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Another PetSmart Cold Smoker Build -- Plus, First Cheese Smoke w/ Q-View

post #1 of 15
Thread Starter 

Hey everybody! Here's my post up about my cold-smoker build (props to GrillDad for the design and inspiration and JarJar for the ingredient write-up...much thanks).

 

I followed GrillDad and JarJar's instructions pretty spot on...except my Home Depot didn't have the exact brass fittings to make their Venturi Nozzle as described. So I just improvised: 3/16th brass internal tube inside the 1/2" brass intake.

 

Here's the final product, it purred like a kitten first run:

I giggled the whole time....

 

 

The set-up:

 

For my first cheese smoke I used David Jack's Colby Jack, Jarlsberg Swiss, Galbani Mozzarella Fresca (not sure how "fresca" this was as it was on super-sale at the market...I bought a bunch), and Tillamook Vintage White Extra Sharp Cheddar, aged 2 years....mmmmmmmm.

 

The cheese getting ready:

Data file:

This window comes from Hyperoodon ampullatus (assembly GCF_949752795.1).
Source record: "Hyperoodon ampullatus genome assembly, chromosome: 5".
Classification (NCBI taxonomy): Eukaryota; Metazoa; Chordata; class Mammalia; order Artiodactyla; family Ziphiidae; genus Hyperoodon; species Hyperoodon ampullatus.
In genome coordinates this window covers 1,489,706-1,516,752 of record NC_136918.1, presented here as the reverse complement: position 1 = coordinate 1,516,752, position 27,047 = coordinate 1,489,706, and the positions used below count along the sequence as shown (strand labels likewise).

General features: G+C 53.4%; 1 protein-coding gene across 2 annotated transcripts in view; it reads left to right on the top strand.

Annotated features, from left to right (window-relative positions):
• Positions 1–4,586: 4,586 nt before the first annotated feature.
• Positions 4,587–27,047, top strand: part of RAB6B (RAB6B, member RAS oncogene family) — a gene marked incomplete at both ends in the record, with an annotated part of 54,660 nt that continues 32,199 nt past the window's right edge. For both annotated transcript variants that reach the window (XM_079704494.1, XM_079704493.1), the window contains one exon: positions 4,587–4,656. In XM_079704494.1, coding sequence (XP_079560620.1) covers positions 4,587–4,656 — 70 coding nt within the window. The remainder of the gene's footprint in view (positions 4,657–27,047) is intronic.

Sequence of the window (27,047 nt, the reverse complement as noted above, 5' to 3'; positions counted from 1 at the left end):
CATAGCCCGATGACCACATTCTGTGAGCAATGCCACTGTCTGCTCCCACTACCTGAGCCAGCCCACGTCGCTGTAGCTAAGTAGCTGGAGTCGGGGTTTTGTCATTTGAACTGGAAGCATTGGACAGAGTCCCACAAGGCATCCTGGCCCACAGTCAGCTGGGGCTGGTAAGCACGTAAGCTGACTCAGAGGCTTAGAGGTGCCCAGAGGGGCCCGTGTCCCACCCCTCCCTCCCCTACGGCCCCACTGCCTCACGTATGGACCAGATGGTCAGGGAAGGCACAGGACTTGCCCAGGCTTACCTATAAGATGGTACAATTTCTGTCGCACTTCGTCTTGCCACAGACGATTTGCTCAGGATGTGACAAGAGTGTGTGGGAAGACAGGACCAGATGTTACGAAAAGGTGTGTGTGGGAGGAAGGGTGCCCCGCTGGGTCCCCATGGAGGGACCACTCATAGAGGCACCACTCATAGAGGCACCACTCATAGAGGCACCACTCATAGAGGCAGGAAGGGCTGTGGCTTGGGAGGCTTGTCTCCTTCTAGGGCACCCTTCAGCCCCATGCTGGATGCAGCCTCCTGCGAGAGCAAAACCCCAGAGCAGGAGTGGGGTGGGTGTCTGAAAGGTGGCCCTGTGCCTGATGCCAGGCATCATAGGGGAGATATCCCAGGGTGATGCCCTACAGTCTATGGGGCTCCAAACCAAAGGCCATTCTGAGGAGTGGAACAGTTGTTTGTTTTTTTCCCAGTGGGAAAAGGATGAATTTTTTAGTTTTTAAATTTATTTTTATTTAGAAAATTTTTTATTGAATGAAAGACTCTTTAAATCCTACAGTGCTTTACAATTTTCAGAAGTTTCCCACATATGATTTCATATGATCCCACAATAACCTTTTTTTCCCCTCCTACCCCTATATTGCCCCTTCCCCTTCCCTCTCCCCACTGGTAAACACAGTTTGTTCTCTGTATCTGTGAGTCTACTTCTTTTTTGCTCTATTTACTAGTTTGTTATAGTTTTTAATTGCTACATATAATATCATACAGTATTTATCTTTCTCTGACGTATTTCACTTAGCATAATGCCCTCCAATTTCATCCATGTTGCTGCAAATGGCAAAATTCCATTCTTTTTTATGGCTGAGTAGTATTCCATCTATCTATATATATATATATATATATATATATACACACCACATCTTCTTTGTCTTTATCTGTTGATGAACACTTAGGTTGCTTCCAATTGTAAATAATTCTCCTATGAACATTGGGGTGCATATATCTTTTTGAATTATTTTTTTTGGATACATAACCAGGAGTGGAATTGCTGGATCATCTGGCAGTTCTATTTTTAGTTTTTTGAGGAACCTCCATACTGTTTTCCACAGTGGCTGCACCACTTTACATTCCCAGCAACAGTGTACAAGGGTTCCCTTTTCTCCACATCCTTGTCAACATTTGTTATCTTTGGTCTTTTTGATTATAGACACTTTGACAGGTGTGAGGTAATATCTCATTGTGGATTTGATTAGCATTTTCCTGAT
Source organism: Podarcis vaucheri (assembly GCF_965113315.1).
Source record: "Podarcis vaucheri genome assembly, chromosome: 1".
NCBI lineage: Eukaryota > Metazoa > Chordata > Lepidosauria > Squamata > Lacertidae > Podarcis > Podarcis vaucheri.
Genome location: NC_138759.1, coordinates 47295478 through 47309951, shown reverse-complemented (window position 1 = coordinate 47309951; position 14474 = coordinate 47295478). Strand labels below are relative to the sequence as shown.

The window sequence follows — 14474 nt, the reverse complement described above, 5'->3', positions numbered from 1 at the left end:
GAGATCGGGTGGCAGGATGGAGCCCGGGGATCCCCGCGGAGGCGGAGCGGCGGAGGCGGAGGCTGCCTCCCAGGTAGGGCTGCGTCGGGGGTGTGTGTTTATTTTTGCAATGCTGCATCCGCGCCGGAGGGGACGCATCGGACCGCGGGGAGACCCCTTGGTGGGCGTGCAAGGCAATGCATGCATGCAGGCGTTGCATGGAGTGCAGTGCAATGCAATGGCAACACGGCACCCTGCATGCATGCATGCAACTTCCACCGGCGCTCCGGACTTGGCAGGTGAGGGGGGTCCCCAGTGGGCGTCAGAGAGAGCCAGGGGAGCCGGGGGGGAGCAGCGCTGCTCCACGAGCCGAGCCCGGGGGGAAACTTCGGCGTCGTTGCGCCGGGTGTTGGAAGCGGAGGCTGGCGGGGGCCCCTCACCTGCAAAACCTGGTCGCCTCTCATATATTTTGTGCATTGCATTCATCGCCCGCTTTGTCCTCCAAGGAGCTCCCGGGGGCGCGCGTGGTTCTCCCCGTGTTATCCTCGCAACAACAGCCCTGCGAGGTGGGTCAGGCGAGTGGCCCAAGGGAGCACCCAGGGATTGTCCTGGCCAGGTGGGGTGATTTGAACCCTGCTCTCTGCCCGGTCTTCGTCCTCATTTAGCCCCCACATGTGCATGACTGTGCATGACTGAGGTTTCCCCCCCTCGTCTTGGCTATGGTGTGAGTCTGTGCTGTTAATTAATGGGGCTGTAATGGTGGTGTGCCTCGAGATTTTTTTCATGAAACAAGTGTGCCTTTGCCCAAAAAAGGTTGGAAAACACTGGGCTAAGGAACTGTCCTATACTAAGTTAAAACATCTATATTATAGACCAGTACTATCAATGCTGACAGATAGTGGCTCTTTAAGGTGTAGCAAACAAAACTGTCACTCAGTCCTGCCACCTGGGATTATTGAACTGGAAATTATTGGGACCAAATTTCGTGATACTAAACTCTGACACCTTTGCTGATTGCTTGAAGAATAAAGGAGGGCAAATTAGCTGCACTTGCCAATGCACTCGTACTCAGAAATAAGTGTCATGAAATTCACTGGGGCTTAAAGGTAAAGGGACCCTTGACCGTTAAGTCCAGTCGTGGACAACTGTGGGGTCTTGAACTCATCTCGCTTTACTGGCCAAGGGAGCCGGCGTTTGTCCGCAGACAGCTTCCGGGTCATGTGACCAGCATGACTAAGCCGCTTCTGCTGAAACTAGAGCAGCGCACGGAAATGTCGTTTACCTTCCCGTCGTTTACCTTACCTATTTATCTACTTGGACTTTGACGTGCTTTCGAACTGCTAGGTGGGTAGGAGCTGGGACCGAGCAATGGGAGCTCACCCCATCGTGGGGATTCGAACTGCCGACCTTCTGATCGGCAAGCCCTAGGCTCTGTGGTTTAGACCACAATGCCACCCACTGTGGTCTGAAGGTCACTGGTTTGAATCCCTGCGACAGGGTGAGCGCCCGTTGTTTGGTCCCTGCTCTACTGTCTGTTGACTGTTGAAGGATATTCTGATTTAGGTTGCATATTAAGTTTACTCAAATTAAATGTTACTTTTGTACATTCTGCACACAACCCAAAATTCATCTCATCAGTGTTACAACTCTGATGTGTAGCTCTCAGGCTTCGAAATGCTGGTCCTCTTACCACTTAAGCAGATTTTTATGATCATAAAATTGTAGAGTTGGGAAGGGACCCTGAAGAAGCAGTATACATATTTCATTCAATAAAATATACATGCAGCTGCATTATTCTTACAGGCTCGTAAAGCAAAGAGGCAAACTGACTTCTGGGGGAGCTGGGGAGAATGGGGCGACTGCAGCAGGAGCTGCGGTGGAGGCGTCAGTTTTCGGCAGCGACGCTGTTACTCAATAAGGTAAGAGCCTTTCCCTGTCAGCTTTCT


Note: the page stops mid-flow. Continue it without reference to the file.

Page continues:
Here's my cold smoker proper:

 

 

 

Cold Smoking... this set-up rips!  ((I'm thinking I may need to install some adjustable air baffles. That's a lot of smoke.))

 

Cheese is smoked. 4 hours of sweet apple smoke:

(good color...but the mozz might have absorbed too much...we shall see)

 

Sweaty cheese:

 

I then let it dry for about 12 hours. Which produced this (thanks Mr. T for the much appreciated info):

Notice the nibble? My son had less will power than I did. :-)  That's what I get for leaving out smoked cheese.......

 

Final product, sealed as best I could with SeranWrap and packing tape:

 

 

This was done Sept. 20-ish and I'm letting it mellow until Christmas. A good 3-month age...........I hope I can wait!!  :-)